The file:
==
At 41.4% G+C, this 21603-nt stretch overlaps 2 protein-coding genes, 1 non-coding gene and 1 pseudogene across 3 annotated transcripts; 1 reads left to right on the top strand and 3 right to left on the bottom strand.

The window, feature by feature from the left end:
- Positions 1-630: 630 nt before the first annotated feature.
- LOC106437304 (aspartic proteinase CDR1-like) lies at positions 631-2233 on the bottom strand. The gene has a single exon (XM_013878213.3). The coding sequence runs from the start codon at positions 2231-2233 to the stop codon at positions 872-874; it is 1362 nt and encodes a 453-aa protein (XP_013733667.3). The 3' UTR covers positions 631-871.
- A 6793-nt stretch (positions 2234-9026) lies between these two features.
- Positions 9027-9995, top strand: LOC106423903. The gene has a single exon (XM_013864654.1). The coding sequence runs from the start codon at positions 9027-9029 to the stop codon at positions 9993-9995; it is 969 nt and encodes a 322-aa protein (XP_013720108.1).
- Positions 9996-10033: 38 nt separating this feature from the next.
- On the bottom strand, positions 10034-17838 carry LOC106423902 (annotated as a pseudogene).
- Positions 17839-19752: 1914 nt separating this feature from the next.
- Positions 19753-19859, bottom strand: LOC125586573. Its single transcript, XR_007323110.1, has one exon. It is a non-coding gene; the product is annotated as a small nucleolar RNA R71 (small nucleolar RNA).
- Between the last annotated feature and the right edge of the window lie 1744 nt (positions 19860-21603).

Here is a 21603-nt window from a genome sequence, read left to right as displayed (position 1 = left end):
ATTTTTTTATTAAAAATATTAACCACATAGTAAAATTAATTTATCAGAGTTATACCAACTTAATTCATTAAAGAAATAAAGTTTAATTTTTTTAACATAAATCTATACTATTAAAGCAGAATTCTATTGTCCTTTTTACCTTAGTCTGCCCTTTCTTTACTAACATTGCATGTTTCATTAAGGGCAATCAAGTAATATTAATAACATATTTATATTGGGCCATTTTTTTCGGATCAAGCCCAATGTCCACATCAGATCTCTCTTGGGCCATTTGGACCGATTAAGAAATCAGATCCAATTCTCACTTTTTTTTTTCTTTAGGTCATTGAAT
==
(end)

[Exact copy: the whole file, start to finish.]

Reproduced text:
At 41.4% G+C, this 21603-nt stretch overlaps 2 protein-coding genes, 1 non-coding gene and 1 pseudogene across 3 annotated transcripts; 1 reads left to right on the top strand and 3 right to left on the bottom strand.

The window, feature by feature from the left end:
- Positions 1-630: 630 nt before the first annotated feature.
- LOC106437304 (aspartic proteinase CDR1-like) lies at positions 631-2233 on the bottom strand. The gene has a single exon (XM_013878213.3). The coding sequence runs from the start codon at positions 2231-2233 to the stop codon at positions 872-874; it is 1362 nt and encodes a 453-aa protein (XP_013733667.3). The 3' UTR covers positions 631-871.
- A 6793-nt stretch (positions 2234-9026) lies between these two features.
- Positions 9027-9995, top strand: LOC106423903. The gene has a single exon (XM_013864654.1). The coding sequence runs from the start codon at positions 9027-9029 to the stop codon at positions 9993-9995; it is 969 nt and encodes a 322-aa protein (XP_013720108.1).
- Positions 9996-10033: 38 nt separating this feature from the next.
- On the bottom strand, positions 10034-17838 carry LOC106423902 (annotated as a pseudogene).
- Positions 17839-19752: 1914 nt separating this feature from the next.
- Positions 19753-19859, bottom strand: LOC125586573. Its single transcript, XR_007323110.1, has one exon. It is a non-coding gene; the product is annotated as a small nucleolar RNA R71 (small nucleolar RNA).
- Between the last annotated feature and the right edge of the window lie 1744 nt (positions 19860-21603).

Here is a 21603-nt window from a genome sequence, read left to right as displayed (position 1 = left end):
ATTTTTTTATTAAAAATATTAACCACATAGTAAAATTAATTTATCAGAGTTATACCAACTTAATTCATTAAAGAAATAAAGTTTAATTTTTTTAACATAAATCTATACTATTAAAGCAGAATTCTATTGTCCTTTTTACCTTAGTCTGCCCTTTCTTTACTAACATTGCATGTTTCATTAAGGGCAATCAAGTAATATTAATAACATATTTATATTGGGCCATTTTTTTCGGATCAAGCCCAATGTCCACATCAGATCTCTCTTGGGCCATTTGGACCGATTAAGAAATCAGATCCAATTCTCACTTTTTTTTTTCTTTAGGTCATTGAAT